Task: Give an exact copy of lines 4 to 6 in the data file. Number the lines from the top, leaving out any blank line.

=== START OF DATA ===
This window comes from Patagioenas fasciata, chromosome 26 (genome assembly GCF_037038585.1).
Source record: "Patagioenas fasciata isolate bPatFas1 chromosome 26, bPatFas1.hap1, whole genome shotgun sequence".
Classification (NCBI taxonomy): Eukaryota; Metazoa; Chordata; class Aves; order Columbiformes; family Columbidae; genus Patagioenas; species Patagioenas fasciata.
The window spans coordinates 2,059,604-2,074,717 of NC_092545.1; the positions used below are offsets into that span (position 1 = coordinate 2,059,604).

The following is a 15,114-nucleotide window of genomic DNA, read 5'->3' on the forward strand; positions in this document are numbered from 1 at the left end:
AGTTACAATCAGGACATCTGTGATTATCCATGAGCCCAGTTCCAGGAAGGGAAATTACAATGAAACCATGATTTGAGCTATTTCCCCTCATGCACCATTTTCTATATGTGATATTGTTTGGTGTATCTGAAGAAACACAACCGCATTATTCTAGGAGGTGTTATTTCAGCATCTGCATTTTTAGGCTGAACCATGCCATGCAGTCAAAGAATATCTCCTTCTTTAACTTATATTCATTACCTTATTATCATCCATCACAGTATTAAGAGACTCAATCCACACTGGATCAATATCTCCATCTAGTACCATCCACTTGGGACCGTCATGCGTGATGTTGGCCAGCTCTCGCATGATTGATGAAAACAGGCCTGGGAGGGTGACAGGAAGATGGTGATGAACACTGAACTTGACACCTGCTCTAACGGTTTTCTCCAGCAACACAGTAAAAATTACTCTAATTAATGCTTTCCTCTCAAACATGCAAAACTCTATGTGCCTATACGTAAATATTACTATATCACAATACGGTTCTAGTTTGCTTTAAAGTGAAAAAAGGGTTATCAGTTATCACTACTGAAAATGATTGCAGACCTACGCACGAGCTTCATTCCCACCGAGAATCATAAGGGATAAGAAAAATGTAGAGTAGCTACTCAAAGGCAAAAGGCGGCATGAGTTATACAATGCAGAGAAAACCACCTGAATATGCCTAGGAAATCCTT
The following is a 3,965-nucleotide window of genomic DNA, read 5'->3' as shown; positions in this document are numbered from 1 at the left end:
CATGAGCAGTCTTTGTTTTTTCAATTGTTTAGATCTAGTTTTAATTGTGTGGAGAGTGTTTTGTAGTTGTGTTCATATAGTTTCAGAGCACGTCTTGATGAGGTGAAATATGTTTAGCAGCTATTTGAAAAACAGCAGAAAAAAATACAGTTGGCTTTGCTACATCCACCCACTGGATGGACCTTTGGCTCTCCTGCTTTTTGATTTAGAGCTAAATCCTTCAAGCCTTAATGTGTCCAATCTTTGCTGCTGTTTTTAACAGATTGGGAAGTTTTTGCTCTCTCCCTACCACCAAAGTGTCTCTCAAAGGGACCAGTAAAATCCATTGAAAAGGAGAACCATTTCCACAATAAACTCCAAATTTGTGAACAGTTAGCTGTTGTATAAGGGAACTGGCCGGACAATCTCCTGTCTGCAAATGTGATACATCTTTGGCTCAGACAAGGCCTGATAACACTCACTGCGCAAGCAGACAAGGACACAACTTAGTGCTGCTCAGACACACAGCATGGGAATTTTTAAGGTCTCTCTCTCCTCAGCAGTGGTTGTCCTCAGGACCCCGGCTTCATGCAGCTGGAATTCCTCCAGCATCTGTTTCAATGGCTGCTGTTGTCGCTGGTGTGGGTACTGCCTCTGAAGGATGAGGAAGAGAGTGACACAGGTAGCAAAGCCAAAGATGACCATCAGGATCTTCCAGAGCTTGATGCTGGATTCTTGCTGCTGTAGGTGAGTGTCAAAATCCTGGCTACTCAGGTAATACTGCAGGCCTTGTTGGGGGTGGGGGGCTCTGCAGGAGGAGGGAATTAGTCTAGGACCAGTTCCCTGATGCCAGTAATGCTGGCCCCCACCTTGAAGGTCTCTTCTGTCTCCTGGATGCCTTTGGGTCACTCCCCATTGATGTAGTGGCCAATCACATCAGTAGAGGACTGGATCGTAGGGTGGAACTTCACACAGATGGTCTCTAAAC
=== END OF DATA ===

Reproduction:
The window spans coordinates 2,059,604-2,074,717 of NC_092545.1; the positions used below are offsets into that span (position 1 = coordinate 2,059,604).

The following is a 15,114-nucleotide window of genomic DNA, read 5'->3' on the forward strand; positions in this document are numbered from 1 at the left end:
AGTTACAATCAGGACATCTGTGATTATCCATGAGCCCAGTTCCAGGAAGGGAAATTACAATGAAACCATGATTTGAGCTATTTCCCCTCATGCACCATTTTCTATATGTGATATTGTTTGGTGTATCTGAAGAAACACAACCGCATTATTCTAGGAGGTGTTATTTCAGCATCTGCATTTTTAGGCTGAACCATGCCATGCAGTCAAAGAATATCTCCTTCTTTAACTTATATTCATTACCTTATTATCATCCATCACAGTATTAAGAGACTCAATCCACACTGGATCAATATCTCCATCTAGTACCATCCACTTGGGACCGTCATGCGTGATGTTGGCCAGCTCTCGCATGATTGATGAAAACAGGCCTGGGAGGGTGACAGGAAGATGGTGATGAACACTGAACTTGACACCTGCTCTAACGGTTTTCTCCAGCAACACAGTAAAAATTACTCTAATTAATGCTTTCCTCTCAAACATGCAAAACTCTATGTGCCTATACGTAAATATTACTATATCACAATACGGTTCTAGTTTGCTTTAAAGTGAAAAAAGGGTTATCAGTTATCACTACTGAAAATGATTGCAGACCTACGCACGAGCTTCATTCCCACCGAGAATCATAAGGGATAAGAAAAATGTAGAGTAGCTACTCAAAGGCAAAAGGCGGCATGAGTTATACAATGCAGAGAAAACCACCTGAATATGCCTAGGAAATCCTT